The Millwall Docks Scandal

The Millwall Docks’ original ‘business model’ (in modern parlance) was to rent quay space to other companies. Wharves close to the City, but without the disadvantages of Thames wharves. On offer were modern, spacious quays in a secure area, and without dependence on the height of the Thames for loading or unloading.

After the docks opened in 1868, however, there wasn’t much business. Survey of London:

The first few months of business were inauspicious: little trade came to the docks and wages had to be paid out of the pockets of the directors. There were no subscribers to a new issue of capital, and creditors were filing suits for the payment of debts.

George Raymond Birt, previously Superintendent at the Victoria Dock, was appointed General Manager and immediately set about trying to attract imports and exports.

George Raymond Birt

In 1893, the 70 year old Birt was appointed Managing Director and Chairman of the Millwall Dock Company and oversaw a period of revenue growth for the company.

Millwall Docks, Circa 1890

In truth, though, the revenue had for years been overstated in the accounts. Concerns had been expressed on occasion, and by 1899 the board felt it necessary to invite Birt to explain at the February 6th board meeting how the revenue was calculated.

Birt could not attend the meeting as he was unwell. The former chief clerk and by now ‘inside superintendent’, John Smithers Woods, was invited by the board to answer questions about the ledgers:

After I left the directors, I went to Mr. Birt’s private house—I told him that the directors had been asking me questions about the out-standings, had he any anxiety about them? —he said, “Not at all, I can justify every iota”—I said, “This matter is troubling me very much indeed, Mr. Birt, does it not worry you?”—he said, “Not at all, I have no anxiety about it”—I told him the audit was fixed for the following Thursday and that it was imperative that he should attend—he said he should be present—I took up my duties next day again at the docks.

A preliminary audit revealed that revenue had been overstated by more than £200,000 (equivalent to over £30 million in 2022) over the years. A warrant was issued for the arrest of Birt. Inspector James Murphy:

I received a warrant for Mr. Birt’s arrest on February 17th—from that date till March 16th I endeavoured to execute that warrant, but was unsuccessful.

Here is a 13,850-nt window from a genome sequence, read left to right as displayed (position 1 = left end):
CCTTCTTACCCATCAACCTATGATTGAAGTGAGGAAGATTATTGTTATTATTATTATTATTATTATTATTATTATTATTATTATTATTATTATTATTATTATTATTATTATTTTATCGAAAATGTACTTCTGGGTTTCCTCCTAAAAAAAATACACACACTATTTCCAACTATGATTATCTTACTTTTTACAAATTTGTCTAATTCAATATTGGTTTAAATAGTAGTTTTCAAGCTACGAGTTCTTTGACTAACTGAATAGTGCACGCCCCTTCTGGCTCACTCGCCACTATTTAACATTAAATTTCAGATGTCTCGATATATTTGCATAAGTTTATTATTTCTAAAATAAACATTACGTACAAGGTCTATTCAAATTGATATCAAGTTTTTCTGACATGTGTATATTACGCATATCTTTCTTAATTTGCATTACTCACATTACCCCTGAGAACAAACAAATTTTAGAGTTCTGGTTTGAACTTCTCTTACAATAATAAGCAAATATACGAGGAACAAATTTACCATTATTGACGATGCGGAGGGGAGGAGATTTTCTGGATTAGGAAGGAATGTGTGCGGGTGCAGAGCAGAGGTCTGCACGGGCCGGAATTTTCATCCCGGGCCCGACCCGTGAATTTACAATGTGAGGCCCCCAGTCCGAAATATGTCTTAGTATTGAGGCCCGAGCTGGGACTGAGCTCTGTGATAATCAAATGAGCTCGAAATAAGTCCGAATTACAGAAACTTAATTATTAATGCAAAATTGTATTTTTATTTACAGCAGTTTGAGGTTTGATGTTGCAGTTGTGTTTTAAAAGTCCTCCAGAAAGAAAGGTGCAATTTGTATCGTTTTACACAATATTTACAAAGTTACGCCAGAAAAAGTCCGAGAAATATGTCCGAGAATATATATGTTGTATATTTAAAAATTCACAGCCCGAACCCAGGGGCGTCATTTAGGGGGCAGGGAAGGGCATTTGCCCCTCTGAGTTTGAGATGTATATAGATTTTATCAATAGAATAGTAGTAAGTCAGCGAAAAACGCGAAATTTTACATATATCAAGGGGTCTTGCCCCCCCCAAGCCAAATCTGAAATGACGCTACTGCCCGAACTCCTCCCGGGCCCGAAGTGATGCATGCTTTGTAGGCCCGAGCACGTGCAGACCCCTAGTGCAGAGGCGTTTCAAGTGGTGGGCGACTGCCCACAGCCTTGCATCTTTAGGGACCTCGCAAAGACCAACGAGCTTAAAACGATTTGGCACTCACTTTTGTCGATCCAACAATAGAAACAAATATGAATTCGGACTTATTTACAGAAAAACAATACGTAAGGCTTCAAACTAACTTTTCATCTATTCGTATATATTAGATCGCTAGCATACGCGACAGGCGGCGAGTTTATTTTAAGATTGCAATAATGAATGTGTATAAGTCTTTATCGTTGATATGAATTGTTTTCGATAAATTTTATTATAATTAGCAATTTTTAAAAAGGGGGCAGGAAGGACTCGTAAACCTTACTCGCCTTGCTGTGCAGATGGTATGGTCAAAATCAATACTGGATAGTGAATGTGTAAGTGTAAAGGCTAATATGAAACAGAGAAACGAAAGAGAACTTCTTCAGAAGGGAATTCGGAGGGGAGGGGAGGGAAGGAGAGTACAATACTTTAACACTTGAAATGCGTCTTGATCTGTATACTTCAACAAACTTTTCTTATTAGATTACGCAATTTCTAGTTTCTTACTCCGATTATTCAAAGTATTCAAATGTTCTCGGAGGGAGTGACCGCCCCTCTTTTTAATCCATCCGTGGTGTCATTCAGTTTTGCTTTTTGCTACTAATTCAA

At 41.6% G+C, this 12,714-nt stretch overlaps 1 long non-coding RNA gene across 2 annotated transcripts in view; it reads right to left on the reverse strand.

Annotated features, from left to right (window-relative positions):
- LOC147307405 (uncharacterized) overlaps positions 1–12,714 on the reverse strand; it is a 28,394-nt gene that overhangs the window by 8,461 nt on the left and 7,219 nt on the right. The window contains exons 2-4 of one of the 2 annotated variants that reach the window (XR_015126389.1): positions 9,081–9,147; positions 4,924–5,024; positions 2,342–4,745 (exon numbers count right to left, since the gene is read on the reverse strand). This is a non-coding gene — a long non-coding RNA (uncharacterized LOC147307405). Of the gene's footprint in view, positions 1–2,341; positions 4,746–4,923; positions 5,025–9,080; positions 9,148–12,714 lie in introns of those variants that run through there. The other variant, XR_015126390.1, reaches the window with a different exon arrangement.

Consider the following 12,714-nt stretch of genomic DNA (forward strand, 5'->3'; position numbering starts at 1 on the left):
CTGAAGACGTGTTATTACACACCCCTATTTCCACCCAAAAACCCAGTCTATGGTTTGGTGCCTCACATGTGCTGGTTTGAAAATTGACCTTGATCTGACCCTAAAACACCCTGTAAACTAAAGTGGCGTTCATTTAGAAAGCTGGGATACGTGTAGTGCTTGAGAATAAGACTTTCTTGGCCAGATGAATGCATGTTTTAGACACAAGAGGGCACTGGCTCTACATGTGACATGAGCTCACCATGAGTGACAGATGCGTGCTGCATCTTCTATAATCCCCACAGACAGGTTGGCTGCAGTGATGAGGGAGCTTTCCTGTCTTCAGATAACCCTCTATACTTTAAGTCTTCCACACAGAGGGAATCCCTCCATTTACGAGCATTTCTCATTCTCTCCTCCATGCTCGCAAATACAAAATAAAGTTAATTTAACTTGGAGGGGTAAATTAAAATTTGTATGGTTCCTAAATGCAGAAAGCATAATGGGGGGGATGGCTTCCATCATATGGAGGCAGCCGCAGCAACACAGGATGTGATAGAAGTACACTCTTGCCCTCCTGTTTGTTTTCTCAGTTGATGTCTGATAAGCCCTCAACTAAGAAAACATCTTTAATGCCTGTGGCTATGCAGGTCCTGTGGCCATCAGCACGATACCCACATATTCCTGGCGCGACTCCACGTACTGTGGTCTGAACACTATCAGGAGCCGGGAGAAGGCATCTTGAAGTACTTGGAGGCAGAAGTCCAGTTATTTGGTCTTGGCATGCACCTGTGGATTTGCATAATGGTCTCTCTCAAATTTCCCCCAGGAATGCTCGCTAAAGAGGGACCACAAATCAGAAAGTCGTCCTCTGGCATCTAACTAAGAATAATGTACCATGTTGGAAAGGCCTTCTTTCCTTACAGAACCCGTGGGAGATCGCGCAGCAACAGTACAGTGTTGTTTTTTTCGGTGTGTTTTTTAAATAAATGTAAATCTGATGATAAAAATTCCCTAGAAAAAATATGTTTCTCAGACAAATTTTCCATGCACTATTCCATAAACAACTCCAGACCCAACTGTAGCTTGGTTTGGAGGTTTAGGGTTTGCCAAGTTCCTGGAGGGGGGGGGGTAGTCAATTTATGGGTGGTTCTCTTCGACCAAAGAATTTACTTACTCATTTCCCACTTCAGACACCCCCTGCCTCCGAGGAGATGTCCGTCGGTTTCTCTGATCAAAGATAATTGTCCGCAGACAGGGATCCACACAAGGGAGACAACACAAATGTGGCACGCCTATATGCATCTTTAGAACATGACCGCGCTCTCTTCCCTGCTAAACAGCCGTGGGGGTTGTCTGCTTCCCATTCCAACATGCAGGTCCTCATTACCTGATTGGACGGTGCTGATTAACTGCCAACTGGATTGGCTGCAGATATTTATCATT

Birt had disappeared!

The Metropolitan Police issued a photo and description of Birt in the Police Gazette (the photo used is above in this article).

Birt, using a false name, had moved into furnished lodgings in Islington. Landlady, Josephine Wright:

I remember the defendant coming to my house—he engaged a room at 10s. a week; he paid in advance; he did not give his name—he said he had come from the country to wait the arrival of some friends who were coming from abroad—he did not have any visitors—he only left the house once – he remained with me five weeks and two days.

Birt’s stay in Islington ended after a tip-off to the police. Inspector Murphy was able to execute the warrant:

On March 16th I went to 9, Thornhill Square, Barnsbury, and there found Mr. Birt—Inspector Holmes was with me—I saw the defendant in the front room—I said, “We are police officers; I believe your name is Birt?”—he said, “Yes”—I said, “I hold a warrant for your arrest”—I read it—he made no reply—he was conveyed to the Minories Police-station.

At his Old Bailey trial, where he was found guilty of fraud, it became apparent that Birt was not motivated by personal gain. He did it to make the business appear larger than it was in order to attract new investment and customers.

Birt was sentenced to nine months’ imprisonment with hard labour. The sentence would have been far harsher were it not for Birt’s ‘high character for honesty and his old age’.

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19 Responses to The Millwall Docks Scandal

  1. jonrr45 says:

    Great story Mick

  2. Chris Rogers says:

    Interesting. Readers might be interested in my piece illuminating (I hope) the ‘lost’ final years of Dockland, before redevelopment, when every effrt was made to update and improve facilities, technology and so on:

  3. agolds2387 says:

    a very interesting story, thank you.

  4. Rich says:

    Very Interesting story Mick
    And what a great shame that a man of that advanced age with previous good character
    was only trying to improve the prospects for his company.

    If he could only see what has happened since he would be turning in his grave

  5. james hurley says:

    Hello, Another fascinating tale from the Island’s past. Thank you, James Hurley

  6. Bill Wiseman says:

    Fascinating, thank you.

  7. Geoff Marshall says:

    Many of thanks

  8. Mike Digby says:

    very interesting,thank you,love your storys on here

  9. Neil S says:

    Only just catching up on this story, Mick. Interested to know what happened to Birt after his imprisonment if it’s known?

    • “Birt served his sentence and in the 1901 census he had moved to Durham where he was living with his four children and two servants. His wife Constance had died the year before the trial. When Birt died in 1904, he left £13,179 (today worth about £1.3M), to his two sons. So although he was disgraced and his lifelong service to the company ended, he was still a wealthy man. ”

  10. Neil S says:

    Excellent, thanks for letting me know!

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